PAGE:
Eggs? Yes, eggs. This week is National Farmers Market Week, and while the bulk of what you see piled high on tables at your local market is more flora than fauna, here and there you'll likely see neatly stacked cartons of farm fresh eggs. In some cases, it's a secondary crop for local farmers who have the land for a decently-sized flock of cage-free chickens. But here is something to think about: next week is also the one-year anniversary of the Iowa egg recall. Remember that? 380 million eggs that had been transported all over the country, many of them in California, had to be destroyed due to salmonella contamination. Which really brought the importance of eating local close to home.
Wright County Egg in Galt, Iowa, the epicenter of the recall, is one of the nation's top 10 egg producers, with a colossal chicken flock that rivals the of population of Los Angeles. The cause of the contamination was likely “unsanitary conditions” (really?). That can happen when you have 15 million birds, even if they aren't packed into battery hen cages and fed hormones to keep them laying. In addition, just prior to the egg recall, the company plead guilty to animal cruelty after Mercy for Animals filmed the living conditions of chickens at their primary production facility.
The response has been, “well okay, I'll buy from my local farmers market,” because at least there you know where the eggs are coming from, how the hens have been treated, and what they've been fed. But here's where it gets tricky. Generally speaking, you'd be right, however the recent raw milk raids conducted at Healthy Family Farms revealed, “[Sharon Palmer] was buying thousands of dollars worth of meat, poultry and eggs from other vendors and reselling it at farmer's markets… despite claims and advertising that it was raised on her farm and not fed commercial feed.” (originally reported by Patch) Too bad it took a government raid to reveal it. They've been vendors at the Sherman Oaks, Ventura, South Pasadena, Moorpark, Santa Barbara, Santa Monica (Arizona and Virgina Park), Calabasas, Ojai, Malibu, Beverly Hills, Larchmont, and Hollywood markets long enough to develop a pretty loyal following.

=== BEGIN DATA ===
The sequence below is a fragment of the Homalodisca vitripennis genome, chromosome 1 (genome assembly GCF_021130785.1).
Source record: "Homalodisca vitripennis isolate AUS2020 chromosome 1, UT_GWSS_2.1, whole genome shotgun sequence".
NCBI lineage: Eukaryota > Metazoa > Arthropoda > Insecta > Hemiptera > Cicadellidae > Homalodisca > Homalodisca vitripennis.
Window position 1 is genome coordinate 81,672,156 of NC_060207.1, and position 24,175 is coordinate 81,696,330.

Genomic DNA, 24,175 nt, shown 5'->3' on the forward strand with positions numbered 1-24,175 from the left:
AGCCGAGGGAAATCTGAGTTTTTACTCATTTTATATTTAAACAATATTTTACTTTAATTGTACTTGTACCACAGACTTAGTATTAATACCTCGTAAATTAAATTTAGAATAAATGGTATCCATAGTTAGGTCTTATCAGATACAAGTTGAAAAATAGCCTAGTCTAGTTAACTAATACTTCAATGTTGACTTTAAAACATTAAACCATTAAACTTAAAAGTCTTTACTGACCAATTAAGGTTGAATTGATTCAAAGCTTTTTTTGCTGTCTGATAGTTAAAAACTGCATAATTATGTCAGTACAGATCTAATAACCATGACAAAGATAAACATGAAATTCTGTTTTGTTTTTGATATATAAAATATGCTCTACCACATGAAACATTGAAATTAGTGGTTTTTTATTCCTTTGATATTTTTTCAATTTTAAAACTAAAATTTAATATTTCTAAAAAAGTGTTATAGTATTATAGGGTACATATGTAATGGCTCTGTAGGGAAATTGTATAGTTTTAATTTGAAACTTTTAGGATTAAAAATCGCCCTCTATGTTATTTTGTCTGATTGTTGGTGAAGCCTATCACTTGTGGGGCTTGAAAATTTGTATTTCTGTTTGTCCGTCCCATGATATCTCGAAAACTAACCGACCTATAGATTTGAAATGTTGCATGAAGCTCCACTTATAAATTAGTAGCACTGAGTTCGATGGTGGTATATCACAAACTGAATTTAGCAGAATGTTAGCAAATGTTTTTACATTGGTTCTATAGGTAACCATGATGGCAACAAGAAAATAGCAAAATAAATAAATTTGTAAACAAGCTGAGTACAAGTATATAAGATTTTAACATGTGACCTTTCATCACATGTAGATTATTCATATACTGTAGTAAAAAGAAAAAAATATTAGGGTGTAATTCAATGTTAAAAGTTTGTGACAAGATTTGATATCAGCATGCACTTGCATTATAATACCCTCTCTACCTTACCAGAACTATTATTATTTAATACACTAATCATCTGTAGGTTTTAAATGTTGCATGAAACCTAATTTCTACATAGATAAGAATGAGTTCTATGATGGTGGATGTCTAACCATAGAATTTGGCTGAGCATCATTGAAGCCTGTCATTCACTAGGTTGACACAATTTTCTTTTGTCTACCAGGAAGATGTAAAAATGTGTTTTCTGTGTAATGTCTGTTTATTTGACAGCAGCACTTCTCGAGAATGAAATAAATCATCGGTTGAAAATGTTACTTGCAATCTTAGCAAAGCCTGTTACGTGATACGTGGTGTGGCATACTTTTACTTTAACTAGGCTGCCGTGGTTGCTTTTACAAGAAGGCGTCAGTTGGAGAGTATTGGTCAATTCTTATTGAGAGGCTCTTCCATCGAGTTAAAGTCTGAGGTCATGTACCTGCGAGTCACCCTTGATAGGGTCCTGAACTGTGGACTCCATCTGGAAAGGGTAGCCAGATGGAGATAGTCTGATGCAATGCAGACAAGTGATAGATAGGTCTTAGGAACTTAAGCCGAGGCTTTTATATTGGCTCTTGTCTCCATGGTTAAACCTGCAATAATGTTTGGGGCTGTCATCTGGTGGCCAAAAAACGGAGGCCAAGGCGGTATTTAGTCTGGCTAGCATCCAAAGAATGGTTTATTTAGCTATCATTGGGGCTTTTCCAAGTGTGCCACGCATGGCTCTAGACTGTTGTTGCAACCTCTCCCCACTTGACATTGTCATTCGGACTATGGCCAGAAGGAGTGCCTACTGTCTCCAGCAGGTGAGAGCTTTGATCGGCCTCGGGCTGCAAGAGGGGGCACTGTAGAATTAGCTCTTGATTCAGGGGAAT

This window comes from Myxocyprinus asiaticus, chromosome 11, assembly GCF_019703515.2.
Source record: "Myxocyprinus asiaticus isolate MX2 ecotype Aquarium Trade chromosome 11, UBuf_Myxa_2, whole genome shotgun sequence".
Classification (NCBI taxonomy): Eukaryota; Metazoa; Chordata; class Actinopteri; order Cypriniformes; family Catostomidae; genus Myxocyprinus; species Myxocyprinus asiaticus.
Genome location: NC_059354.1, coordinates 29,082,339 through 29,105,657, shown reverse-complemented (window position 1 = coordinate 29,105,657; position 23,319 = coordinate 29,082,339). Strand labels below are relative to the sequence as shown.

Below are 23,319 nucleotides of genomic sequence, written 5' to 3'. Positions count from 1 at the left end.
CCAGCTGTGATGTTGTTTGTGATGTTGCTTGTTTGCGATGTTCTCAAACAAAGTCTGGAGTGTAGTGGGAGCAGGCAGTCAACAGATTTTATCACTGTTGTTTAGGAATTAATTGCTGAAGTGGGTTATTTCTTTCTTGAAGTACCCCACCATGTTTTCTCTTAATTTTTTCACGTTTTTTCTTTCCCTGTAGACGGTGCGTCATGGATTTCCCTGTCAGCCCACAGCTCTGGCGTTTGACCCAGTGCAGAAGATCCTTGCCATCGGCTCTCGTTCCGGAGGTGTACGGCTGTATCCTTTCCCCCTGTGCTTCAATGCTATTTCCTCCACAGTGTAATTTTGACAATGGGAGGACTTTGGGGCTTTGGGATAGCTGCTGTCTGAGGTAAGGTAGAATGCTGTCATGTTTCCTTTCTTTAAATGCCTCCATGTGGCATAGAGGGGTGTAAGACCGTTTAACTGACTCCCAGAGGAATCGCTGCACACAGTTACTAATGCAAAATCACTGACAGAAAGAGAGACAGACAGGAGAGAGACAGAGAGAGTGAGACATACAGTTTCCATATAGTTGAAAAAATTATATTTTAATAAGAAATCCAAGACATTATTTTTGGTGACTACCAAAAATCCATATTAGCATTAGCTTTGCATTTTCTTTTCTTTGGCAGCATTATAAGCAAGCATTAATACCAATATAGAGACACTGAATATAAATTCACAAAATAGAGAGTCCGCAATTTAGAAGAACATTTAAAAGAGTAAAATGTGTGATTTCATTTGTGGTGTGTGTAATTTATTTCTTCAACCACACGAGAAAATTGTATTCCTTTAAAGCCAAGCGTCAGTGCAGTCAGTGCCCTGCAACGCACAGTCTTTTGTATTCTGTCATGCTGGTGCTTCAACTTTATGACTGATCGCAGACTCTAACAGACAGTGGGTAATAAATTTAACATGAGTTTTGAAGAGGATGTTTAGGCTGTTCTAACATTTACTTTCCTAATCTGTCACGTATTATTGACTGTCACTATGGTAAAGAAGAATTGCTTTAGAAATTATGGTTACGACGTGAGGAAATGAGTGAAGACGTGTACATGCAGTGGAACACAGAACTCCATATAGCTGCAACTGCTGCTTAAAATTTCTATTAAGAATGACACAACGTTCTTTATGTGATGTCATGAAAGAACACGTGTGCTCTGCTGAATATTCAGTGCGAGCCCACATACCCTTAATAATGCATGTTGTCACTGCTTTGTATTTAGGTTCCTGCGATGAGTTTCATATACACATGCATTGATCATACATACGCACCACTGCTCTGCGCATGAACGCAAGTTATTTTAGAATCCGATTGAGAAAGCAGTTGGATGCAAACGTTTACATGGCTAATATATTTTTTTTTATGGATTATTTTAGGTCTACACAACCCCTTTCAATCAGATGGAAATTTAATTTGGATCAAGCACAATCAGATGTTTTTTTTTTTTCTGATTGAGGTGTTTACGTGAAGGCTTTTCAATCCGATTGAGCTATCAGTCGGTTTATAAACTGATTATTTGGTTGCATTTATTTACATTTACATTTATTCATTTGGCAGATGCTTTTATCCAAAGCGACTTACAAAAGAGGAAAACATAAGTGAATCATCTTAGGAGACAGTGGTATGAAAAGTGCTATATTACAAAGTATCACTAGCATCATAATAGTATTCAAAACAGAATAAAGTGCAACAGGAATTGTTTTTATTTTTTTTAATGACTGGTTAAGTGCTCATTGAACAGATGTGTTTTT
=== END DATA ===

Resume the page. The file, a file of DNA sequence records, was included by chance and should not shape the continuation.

Do you have to go that far to ensure your egg's origins? Of course not. This is where common sense and friendly farmer relations come in handy. After all, the USDA recommends that during National Farmers Market Week (and frankly all year long) you make the effort to “know your farmer and know your food.” The eggs from Peacock Family Farms out in Dinuba are vouchsafed through a few sources and we can attest to their freshness and flavor. And several customers recommend the eggs from San Fernando Valley-based Kendor Farms. There are many other vendors who, when their girls are laying, provide a multi-hued selection of eggs for sale, though supplies are usually pretty limited. Still, they aren't from Iowa, and the farmer can probably tell you each one's name.